Cumulative models for multiple likert items


Thanks to a recent tutorial from @paul.buerkner and Matti Vuorre, I’m realizing that it should be possible to fit ordinal models in brms for an analysis of multiple questions per informant that I’m assisting with (similar to the discussion on page 19/20 of the tutorial).

In essence, participants are asked to respond to a series of questions about funding priorities for 10 budget items. So for question q, person i provides a response on a 5-point likert scale. We hypothesize that these responses vary as a function of an i-level attribute denoted x.

Furthermore, the funding priorities can be broken down into two categories: military and educational. So the dataset looks roughly like this (showing responses for 2 of the n informants).

q y x i type
1 4 1 A Military
2 5 1 A Education
3 2 1 A Military
4 3 1 A Education
5 1 1 A Military
6 5 1 A Education
7 3 1 A Military
8 5 1 A Education
9 3 1 A Military
10 5 1 A Education
1 2 0 B Military
2 5 0 B Education
3 5 0 B Military
4 2 0 B Education
5 3 0 B Military
6 1 0 B Education
7 4 0 B Military
8 5 0 B Education
9 3 0 B Military
10 2 0 B Education

Now imagine that the researcher has two questions:

  1. The attribute, x, predicts the emphasis that the individual gives to the different types of funding.
  2. Relatedly, within individuals, people who rate educational items more highly will rate military items lower even after accounting for variation explained by x.

The first question seems like it can be profitably investigated with a brm model:
brm ( y ~ x * type + (1|i) + (1|q), family = cumulative("probit")

To examine the second question, my intuition is to consider a random coefficients model:
brm ( y ~ x * type + (1 + type|i) + (1|q), family = cumulative("probit")
And then look at the covariance of the i-level intercept and coefficients for insight into the correlation across those two types of questions.

Are there other modeling strategies that I should be considering, though?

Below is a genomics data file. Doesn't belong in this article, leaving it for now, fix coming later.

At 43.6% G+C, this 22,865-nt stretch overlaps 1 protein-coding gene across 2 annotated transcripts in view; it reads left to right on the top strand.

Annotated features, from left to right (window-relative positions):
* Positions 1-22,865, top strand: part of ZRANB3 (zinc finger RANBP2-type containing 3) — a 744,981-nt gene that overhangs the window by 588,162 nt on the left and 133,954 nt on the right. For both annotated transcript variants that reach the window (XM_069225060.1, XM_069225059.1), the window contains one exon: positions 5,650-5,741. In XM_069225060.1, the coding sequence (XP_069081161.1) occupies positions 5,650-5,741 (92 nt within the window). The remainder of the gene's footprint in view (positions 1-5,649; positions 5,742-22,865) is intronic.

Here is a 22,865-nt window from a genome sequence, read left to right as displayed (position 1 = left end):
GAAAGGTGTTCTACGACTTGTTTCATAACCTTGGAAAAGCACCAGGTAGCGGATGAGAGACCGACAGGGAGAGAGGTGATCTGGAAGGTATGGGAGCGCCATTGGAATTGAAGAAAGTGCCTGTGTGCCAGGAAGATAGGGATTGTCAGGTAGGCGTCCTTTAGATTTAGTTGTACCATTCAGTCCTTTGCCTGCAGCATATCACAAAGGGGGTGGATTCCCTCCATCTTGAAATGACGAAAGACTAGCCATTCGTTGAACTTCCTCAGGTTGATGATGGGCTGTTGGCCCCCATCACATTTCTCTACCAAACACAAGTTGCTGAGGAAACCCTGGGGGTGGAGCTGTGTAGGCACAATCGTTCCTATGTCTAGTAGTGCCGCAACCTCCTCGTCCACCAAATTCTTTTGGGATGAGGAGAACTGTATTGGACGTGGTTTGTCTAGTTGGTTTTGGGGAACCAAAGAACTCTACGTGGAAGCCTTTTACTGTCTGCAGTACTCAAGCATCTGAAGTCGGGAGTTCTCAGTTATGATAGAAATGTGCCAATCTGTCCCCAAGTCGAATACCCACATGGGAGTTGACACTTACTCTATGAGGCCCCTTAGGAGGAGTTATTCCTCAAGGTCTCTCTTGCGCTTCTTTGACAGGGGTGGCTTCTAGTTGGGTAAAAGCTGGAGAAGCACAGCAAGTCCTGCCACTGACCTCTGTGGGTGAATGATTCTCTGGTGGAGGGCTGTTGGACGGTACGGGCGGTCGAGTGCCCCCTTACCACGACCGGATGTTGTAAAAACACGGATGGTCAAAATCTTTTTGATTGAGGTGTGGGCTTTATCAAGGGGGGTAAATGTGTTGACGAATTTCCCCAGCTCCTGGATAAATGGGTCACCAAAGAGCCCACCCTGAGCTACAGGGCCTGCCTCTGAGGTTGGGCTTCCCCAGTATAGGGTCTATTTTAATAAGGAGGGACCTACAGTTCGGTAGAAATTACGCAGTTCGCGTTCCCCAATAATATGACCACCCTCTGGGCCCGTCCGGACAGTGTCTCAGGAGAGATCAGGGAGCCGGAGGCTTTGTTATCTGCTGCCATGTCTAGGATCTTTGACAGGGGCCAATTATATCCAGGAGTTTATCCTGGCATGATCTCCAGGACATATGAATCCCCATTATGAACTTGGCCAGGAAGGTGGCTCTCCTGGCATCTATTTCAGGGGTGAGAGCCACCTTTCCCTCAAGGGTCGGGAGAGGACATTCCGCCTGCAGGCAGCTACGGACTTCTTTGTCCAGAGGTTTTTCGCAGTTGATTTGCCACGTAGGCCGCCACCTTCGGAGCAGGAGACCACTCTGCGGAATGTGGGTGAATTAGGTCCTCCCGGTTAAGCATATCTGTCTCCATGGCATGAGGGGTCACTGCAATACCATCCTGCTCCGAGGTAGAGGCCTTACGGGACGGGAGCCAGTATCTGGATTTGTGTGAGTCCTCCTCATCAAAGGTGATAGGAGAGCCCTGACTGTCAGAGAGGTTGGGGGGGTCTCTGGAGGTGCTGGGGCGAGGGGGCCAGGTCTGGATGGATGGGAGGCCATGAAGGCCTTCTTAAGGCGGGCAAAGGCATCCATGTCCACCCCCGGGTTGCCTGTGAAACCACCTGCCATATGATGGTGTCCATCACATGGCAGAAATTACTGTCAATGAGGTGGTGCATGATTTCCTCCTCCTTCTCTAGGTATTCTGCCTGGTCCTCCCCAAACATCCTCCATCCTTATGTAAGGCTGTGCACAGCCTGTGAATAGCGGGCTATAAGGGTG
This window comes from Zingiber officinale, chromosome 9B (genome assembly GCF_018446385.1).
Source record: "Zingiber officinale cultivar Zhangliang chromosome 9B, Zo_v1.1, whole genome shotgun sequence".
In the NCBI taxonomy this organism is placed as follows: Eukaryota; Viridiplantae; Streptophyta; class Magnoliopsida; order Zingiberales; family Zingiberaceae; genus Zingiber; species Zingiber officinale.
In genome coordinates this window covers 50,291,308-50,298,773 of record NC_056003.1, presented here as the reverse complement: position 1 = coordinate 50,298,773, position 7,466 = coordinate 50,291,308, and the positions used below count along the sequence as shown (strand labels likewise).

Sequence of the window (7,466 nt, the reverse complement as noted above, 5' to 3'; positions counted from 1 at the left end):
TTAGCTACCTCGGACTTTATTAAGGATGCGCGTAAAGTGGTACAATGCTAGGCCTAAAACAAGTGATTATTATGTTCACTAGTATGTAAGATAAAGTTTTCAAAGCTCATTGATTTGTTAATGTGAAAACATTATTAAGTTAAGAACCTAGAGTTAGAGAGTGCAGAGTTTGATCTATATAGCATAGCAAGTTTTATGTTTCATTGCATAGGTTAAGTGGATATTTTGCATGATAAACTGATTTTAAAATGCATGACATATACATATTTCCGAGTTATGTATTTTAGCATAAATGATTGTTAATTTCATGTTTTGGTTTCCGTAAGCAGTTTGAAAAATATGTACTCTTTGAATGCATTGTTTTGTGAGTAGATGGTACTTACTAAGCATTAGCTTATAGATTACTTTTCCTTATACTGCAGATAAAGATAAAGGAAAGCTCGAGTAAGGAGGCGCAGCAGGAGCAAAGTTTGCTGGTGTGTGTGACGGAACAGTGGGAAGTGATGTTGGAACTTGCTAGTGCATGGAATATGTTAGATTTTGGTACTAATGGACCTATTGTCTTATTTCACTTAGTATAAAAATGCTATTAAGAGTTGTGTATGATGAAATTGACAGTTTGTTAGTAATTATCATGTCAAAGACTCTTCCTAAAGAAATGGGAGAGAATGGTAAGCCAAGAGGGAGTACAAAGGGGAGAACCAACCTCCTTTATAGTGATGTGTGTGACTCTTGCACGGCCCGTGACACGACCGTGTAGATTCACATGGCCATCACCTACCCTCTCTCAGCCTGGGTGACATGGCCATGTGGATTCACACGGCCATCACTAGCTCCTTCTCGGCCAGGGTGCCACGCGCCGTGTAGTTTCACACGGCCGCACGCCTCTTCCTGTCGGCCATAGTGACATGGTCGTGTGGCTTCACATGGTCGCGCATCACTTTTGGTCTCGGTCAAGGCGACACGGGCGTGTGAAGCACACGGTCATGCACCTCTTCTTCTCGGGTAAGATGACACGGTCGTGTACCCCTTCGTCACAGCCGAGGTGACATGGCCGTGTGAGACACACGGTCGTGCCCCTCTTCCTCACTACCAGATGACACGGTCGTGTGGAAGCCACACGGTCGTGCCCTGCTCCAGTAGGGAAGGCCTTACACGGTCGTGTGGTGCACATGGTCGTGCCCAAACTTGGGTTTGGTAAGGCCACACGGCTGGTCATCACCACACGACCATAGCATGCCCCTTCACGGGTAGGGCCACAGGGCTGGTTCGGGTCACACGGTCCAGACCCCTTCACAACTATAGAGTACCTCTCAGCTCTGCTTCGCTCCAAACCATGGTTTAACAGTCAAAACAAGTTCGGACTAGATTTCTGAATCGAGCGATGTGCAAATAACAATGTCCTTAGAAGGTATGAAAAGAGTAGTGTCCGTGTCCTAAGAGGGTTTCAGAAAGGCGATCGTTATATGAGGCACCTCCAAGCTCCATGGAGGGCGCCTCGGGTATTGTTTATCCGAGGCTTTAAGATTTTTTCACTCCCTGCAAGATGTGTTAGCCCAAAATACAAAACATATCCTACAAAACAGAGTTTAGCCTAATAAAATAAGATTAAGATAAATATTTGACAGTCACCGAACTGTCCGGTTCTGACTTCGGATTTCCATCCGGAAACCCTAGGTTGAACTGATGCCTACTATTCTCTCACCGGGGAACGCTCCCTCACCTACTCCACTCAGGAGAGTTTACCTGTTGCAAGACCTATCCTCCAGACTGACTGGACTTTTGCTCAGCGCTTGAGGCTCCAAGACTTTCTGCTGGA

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Based on your explanations, the models you are considering look reasonable to me.

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So multiple items works great using the multi-level method! But, is it possible to go multivariate too? 1. To estimate correlations between scales; and 2. for different sized scales?

This is approaching CFA/SEM (which I understand is in the brms pipeline) - but I’ve had a crack and can estimate two equal-sized scales and get the same/similar parameter estimates as the individual models - e.g :

1 1 0 1 7 2
1 2 0 1 3 5
1 3 0 1 6 7
1 4 0 1 3 4
2 1 1 0 6 2
2 2 1 0 2 5
2 3 1 0 4 4
2 4 1 0 3 2
modMV <- brm(mvbind(FACTOR1, FACTOR2) ~ 1 + B1*B2 + (1 | ID) + (1 | ITEM),
 data = dat, family = cumulative("probit")

The complication will be including correlations (rescor defaults to FALSE and breaks when set to TRUE), and imputing missing data if the scales are different sizes (mi() doesn’t support cumulative family). Is this theoretically possible by tweaking the Stan code?




I am sorry, I don’t fully understand your question. Could you perhaps try to explain it once more?



Apologies Paul, and thanks for asking for clarification.

I was wondering whether it is (or will be possible) to run multivariate ordinal analyses.

  1. Say for instance I have three factors, each with 5 likert items. Is it possible to estimate each factor, and the correlations between the factors?

This is possible for gaussian models in brms using MVBind and rescor = TRUE, but not for cumulative probit models. I was wondering whether this can be done by altering the stan code.

  1. If it is, then is it possible when I have three factors with 5,7, and 9 items? Again, I think this is possible using mi() for gaussian but not cumulative probit models.

I hope that makes sense!



  1. Estimating residual correlations for ordinal models requires the CDF of the multivariate normal (of multivariate logistic) distribution, which is currently not available in Stan. As soon as we have that, I will try to make multivariate ordinal models with residual correlations available in brms. You may still model varying effects as correlated across univariate models.

  2. Not sure what mi() has to do with different number of categories, but in general, modeling ordinal responses with different number of categories (is that what you mean by “items”?) within the same multivariate model poses no problem as each response just gets its own set of thresholds.



Excellent! Thanks for letting me know!

As for #2 - by items I mean the observations that make up the factor.

One factor might be made up for 8 individual test items (each with 7 likert categories), whereas another factor might have 5 items (with the same number of likert categories).

When this is structured in long format (one column for each factor), there are 3 NA’s in F2 for each participant. These could be treated as missing data under metric models, but not ordinal ones.

Best wishes,




Yeah, I see the problem. For that purpose you could use the subset addition argument of brms.
See ?resp_subset.



Awesome! Thanks! I’ll give that a shot. It means I can now just run one model for my measure, rather than four!